WHAT IS DE LA SALLE BLACKFEET SCHOOL? De La Salle Blackfeet School is a San Miguel-model middle school located on the Blackfeet Indian Reservation in Browning, Montana. As a San Miguel school, it shares many of the same qualities that our other San Miguel Schools do: small class sizes, non-tuition driven, extended day, extended year, with a culturally sensitive, student centered curriculum for middle school students that allows for greater success. What makes DLSBS unique is it is the only San Miguel School in our Region in a rural area and the first serving primarily Native Americans.

Ruth with De La Salle students and LV Alum Gio Palacio

Ruth with DLSBS students and LV Alum Gio Palacio

WHAT IS THE SERVICE THAT MATT, RUTH, AND JON PROVIDE? Ruth serves as the 7th grade homeroom teacher, and teaches 8th grade Language Arts and Reading. She is also in charge of the writing curriculum for 7th and 8th grade Language Arts and Reading. Matt serves as the 5th grade homeroom teacher and teaches 4th and 5th grade Social Studies. He also teaches 6th, 7th, and 8th grade Math and serves as the Rugby Coach. In addition to these duties, Matt offers after-school math help and is a chaperone for extra-curricular activities that the school offers. Matt and Ruth are joined by Jon Ficaro, Ruth’s husband. Jon serves as the 8th grade homeroom teacher, and he teaches 8th grade Social Studies, 6th grade Religion, and 5th grade Health & Wellness; he also teaches an enrichment course called Community of Inquiry. Jon also plays the important role of being the Immersion Program Director, guiding over 30 groups of high school and college groups who come to volunteer at DLSBS.

HOW DO THESE LASALLIAN VOLUNTEERS TOUCH MINDS AND HEARTS AT THEIR SERVICE SITE? The city of Browning is located in one of the poorest in our nation. The per capita income on the reservation is less than $12,000. Because of this, the people have fallen victim to all the problems that poverty lays at their feet: chronic unemployment, hunger, poor housing, domestic violence, and drug and alcohol dependency. The Blackfeet are a proud people who are determined to create a better future for their children. As Ruth notes, “Many of the students on the reservation are living in situations that do not provide stability and it brings me joy to offer something so simple to their lives. Part of being present is making sure my students feel heard, that can be as easy as making sure to check in with a student who really needs a conversation before morning assembly or greeting a student every day no matter what the response. Giving them the opportunity to write and express themselves in class has been such a mutual experience of teaching.”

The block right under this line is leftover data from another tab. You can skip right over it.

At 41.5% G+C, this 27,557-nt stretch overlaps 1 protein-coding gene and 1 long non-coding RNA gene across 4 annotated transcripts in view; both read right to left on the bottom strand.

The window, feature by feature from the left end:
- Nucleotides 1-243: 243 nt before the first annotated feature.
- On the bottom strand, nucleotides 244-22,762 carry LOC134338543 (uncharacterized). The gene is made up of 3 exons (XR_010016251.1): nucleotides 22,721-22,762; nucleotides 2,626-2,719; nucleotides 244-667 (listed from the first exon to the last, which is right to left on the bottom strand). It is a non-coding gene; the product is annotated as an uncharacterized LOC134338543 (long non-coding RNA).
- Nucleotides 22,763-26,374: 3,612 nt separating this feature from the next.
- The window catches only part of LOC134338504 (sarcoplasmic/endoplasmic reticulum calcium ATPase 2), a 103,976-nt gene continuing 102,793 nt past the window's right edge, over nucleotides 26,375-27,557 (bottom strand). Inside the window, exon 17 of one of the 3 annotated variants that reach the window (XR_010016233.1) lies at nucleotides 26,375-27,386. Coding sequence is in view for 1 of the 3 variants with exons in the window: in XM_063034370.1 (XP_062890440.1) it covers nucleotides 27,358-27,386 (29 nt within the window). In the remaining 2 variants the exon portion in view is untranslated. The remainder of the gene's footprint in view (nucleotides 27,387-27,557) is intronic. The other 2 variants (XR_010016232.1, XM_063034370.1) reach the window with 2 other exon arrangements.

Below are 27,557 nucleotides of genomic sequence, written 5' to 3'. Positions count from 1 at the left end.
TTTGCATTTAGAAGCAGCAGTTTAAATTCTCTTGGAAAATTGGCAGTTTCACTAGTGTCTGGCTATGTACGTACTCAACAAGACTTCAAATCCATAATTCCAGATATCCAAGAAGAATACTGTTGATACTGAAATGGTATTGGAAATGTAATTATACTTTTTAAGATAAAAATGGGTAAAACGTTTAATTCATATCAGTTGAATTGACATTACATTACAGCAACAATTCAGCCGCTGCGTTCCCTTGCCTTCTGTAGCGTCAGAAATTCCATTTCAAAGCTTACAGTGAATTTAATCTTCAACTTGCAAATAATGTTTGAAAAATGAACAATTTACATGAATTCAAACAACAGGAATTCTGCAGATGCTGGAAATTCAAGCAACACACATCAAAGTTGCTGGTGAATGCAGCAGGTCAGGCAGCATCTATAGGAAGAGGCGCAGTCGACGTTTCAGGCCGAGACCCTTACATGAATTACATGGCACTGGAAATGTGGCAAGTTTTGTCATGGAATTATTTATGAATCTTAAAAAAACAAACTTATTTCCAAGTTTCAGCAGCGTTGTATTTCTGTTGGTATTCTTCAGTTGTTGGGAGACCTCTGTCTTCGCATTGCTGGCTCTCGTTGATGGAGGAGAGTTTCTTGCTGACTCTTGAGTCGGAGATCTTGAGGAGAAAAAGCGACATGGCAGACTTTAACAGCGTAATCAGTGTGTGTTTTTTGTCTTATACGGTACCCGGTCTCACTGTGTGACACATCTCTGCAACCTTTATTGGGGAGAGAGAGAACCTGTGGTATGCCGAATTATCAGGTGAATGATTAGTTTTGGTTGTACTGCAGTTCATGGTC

Jon with DLSBS students in Chicago

Jon with DLSBS students in Chicago

HOW ARE FAITH, SERVICE, AND COMMUNITY A LIVED REALITY FOR THESE VOLUNTEERS AT THIS MINISTRY? So much of the work of a volunteer doesn’t just take place in the classroom or office setting, but extends beyond that into the future of the students and clients of our volunteers. As the 8th grade homeroom teacher, Jon begins and ends his day with his group of twelve 8th grade students, who will be making the transition to the public high school next year. He and the other faculty, staff, and volunteers at DLSBS prepare the 8th grade to make this transition from the Catholic school environment to public school and celebrate their achievement with a class trip which the community fundraises for throughout the year. Last year they fundraised for a trip to Chicago, Illinois and visited another San Miguel school in the Back of the Yards community where they met with their 8th grade students and shared each other’s culture. The students from DLSBS also visited museums and the zoo, tourist sites (The Bean, Willis Tower, Water Tower Place) Notre Dame University, and Lewis University. Jon explained the impact it had on him when he says,“The opportunity to lead these students in an unfamiliar setting, seeing the awe in their eyes inspired by the experiences, and to watch their transformation into young adults ready for the challenges ahead was itself a transformational experience as their teacher.” One of the most unique parts of DLSBS is that a majority of the faculty and staff are volunteers. This gift of self inspires our volunteers in their prayer and faith life. Ruth notes, “The Lasallian value of service is lived every day at DLSBS, there is not a moment of the day that cannot be in service to your students, community members and peers. God is always present.”